Keeping You Up to Speed

The Importance of the Social Media Policy in Today’s World

In this day and age, I was surprised to discover how many companies – particularly start-ups and growth-stage companies – that do not have a social media policy.

Social media is no longer in its infancy stage. In fact, according to the website, 98 percent of 18 to 24 year olds use social media on a daily basis. And, as today’s young people complete school and enter the workforce, employers should pay close attention to what they are doing on social media, since this will serve as an indication of the social media habits they can expect from their future workforce.

Regardless of age, the use of social media in a corporate setting is growing in leaps and bounds and with it, the potential for companies to be negatively impacted by what their employees’ post when there are no set rules governing social media within a company or an understanding of the consequences when posting something that does not adhere to pre-set standards. The exploding use of social media necessitates that companies of all sizes have social media policies in place.

There are two basic approaches when designing a social media policy:

  • The first may reflect an organization’s current thinking about ALL media outreach, whether traditional or social. This approach outlines how an organization communicates its views and identifies specific employees that are granted permission to interact with both traditional and social media on a company’s behalf. With few exceptions, these employees either work in an official public relations capacity for the company or are at the senior-most level, such as the President or CEO.
  • The second approach is a more liberal approach to communications in which any employee is permitted to speak publicly through social media, as long as they adhere to company guidelines about what they can and cannot say.

Regardless of the approach, a good social media policy will balance the lines between protecting a company’s reputation, managing risk, and maintaining productivity while allowing employees to express their views. It is important to understand though, that social media policies should reflect the culture of an organization. This is not a one size fits all situation. What works for one company may not be right for the other.

If your organization does not currently have a social media policy in place, you may want to review and emulate those of other companies similar to yours that do. Otherwise, following are some considerations in crafting your own:

  • Identify who within the organization the policy applies to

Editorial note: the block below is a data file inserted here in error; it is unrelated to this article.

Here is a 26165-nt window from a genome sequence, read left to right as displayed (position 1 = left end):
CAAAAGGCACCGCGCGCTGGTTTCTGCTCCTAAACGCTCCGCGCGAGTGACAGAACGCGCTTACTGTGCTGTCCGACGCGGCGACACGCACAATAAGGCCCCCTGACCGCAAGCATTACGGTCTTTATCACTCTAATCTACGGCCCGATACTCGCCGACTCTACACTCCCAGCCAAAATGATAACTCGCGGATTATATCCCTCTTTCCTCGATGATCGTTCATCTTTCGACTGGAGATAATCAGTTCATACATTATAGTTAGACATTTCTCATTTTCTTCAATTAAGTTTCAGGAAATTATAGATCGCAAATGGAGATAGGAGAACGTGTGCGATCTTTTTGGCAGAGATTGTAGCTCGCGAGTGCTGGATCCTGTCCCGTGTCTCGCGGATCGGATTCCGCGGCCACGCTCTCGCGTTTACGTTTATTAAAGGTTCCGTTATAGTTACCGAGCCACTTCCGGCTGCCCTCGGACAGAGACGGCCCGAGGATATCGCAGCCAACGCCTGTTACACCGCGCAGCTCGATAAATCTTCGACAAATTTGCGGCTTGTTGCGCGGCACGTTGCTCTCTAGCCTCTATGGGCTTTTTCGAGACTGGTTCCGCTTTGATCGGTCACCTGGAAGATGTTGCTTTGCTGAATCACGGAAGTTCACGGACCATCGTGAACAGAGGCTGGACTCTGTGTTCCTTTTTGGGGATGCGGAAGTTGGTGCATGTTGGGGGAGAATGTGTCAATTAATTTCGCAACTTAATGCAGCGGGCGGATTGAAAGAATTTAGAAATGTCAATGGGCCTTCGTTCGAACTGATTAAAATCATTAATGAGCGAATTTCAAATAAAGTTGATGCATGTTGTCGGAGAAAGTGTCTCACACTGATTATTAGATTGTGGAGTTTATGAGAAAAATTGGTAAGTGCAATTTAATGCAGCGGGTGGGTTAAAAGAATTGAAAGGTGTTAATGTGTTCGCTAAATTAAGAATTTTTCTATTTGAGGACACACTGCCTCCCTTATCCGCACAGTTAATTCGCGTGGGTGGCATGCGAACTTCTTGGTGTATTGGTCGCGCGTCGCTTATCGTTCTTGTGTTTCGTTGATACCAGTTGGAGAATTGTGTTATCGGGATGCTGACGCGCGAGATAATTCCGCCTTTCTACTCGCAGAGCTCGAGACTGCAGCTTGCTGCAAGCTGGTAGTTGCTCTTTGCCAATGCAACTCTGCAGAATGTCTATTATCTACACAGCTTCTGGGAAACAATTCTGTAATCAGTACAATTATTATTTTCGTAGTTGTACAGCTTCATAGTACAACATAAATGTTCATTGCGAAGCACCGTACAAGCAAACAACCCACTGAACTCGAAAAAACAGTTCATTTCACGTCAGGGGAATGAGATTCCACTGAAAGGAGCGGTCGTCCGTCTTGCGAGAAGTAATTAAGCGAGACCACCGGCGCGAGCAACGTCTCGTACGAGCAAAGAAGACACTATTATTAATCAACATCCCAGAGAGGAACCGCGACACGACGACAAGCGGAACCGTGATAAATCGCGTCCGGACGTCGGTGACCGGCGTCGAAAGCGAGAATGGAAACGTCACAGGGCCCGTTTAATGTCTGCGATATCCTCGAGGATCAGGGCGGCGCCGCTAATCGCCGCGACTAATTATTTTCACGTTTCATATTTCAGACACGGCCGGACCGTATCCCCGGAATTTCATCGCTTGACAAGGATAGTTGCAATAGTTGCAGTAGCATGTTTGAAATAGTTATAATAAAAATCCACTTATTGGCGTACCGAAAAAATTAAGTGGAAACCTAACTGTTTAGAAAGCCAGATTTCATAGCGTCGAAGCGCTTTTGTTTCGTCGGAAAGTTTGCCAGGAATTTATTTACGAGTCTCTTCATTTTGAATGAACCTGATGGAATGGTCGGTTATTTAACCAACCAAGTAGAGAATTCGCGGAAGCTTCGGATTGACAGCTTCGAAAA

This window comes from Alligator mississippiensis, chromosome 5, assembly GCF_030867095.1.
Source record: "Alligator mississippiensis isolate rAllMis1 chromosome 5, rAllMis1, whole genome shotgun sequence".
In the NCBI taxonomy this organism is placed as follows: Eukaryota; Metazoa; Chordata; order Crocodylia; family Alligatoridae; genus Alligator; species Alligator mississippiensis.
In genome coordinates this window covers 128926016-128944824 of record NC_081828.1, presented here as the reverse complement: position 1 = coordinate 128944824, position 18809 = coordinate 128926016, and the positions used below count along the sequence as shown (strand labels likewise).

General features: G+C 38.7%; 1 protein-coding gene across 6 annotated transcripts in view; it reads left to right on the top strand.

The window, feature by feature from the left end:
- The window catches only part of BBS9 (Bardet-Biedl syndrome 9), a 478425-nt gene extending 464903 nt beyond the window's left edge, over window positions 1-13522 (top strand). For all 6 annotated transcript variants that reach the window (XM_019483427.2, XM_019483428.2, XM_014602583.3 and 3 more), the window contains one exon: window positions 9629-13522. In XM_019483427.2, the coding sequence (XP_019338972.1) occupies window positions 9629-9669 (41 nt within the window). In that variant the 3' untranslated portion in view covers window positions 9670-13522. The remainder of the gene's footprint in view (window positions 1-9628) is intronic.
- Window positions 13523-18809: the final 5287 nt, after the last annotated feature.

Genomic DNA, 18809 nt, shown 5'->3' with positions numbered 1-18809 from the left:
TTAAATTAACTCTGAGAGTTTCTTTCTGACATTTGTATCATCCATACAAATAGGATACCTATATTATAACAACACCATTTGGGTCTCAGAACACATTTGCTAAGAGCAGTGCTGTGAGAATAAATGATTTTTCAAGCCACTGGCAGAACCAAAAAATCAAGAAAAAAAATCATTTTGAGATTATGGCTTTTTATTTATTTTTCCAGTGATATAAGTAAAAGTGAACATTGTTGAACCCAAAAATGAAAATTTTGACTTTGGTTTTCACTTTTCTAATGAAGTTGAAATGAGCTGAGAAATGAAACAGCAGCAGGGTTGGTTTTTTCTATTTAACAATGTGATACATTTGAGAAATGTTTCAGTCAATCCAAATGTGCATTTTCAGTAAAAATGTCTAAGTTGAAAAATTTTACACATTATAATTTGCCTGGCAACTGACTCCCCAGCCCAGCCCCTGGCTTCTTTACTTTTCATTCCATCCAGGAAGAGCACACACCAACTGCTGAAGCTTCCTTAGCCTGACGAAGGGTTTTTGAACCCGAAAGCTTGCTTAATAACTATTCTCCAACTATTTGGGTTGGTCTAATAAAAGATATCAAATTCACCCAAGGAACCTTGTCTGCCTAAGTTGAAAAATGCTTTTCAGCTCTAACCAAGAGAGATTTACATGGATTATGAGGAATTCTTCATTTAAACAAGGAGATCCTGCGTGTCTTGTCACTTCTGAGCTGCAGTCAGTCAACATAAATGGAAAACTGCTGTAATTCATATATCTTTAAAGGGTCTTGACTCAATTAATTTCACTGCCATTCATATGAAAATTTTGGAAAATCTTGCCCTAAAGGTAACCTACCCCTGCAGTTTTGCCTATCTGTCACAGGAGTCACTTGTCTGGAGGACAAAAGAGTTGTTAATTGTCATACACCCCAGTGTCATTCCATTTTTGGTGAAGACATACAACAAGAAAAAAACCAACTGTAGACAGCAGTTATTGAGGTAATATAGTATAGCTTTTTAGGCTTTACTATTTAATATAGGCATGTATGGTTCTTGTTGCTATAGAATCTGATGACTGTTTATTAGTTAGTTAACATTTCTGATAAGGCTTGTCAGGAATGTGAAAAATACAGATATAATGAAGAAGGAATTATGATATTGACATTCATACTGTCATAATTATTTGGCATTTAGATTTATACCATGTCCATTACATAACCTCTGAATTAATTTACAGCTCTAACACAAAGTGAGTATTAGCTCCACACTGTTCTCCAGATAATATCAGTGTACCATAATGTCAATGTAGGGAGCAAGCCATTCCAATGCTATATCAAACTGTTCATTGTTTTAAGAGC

• If employees are posting their own websites or writing their own blogs, recommend using a disclaimer that states something like, “the views on this site/blog, including but not limited to images, links and comments are my own and do not necessarily represent those of my employer’s posted strategies or opinions.”
  • Transparency and identification are important – a good social media policy necessitates that employees use their real names, that they work for the company and, if they have a vested interest in the topic, to point it out.
  • Perceptions are key – remember: the lines between personal and professional use are blurred. The best advice: do the company proud.
  • Regarding negative content – a good social media policy acknowledges that it is okay to be negative in the context of a conversation, but don’t be offensive or ugly.
  • Comply with the confidentiality policies of a company. Employees should not disclose financial information and reference an organization’s customers/clients or suppliers, for example.
  • Identify the consequences of NOT complying with the social media policy.

Other areas to consider include:

  • Specifying how the company’s logo should be used in social media. This might include a rule about posing in a company uniform.
  • Being cognizant and respectful of copyright laws
  • Adding value by:
      • Posting meaningful and respectful content
      • Not spamming
      • Being interesting
      • Not being annoying or irritating
      • Representing the company knowledgably by writing only about what you know
  • Identifying whether or not your company works in a regulated industry, such as pharmaceuticals, as there are rules that apply to such companies regarding the posting of information on social media.
  • As a public company, being mindful of SEC rules regarding information posted on social media sites. Companies in the pre-IPO stage should understand the rules governing the quiet period.
  • Always thinking about the consequences of what is being posted. For example:
      • Is professional advice being given?
      • Can the content have implications in litigation?
      • Is an employee’s posting something to be proud of? Is it something that represents your organization in the best light?

Social media offers numerous benefits to an organization; marketing, strengthening relationships with current customers, establishing meaningful and profitable relationships with prospects, and establishing thought leadership are among them. Companies however, need to minimize their social media risk and protect their brand reputation and intellectual property by carefully constructing guidelines for social media use throughout an organization.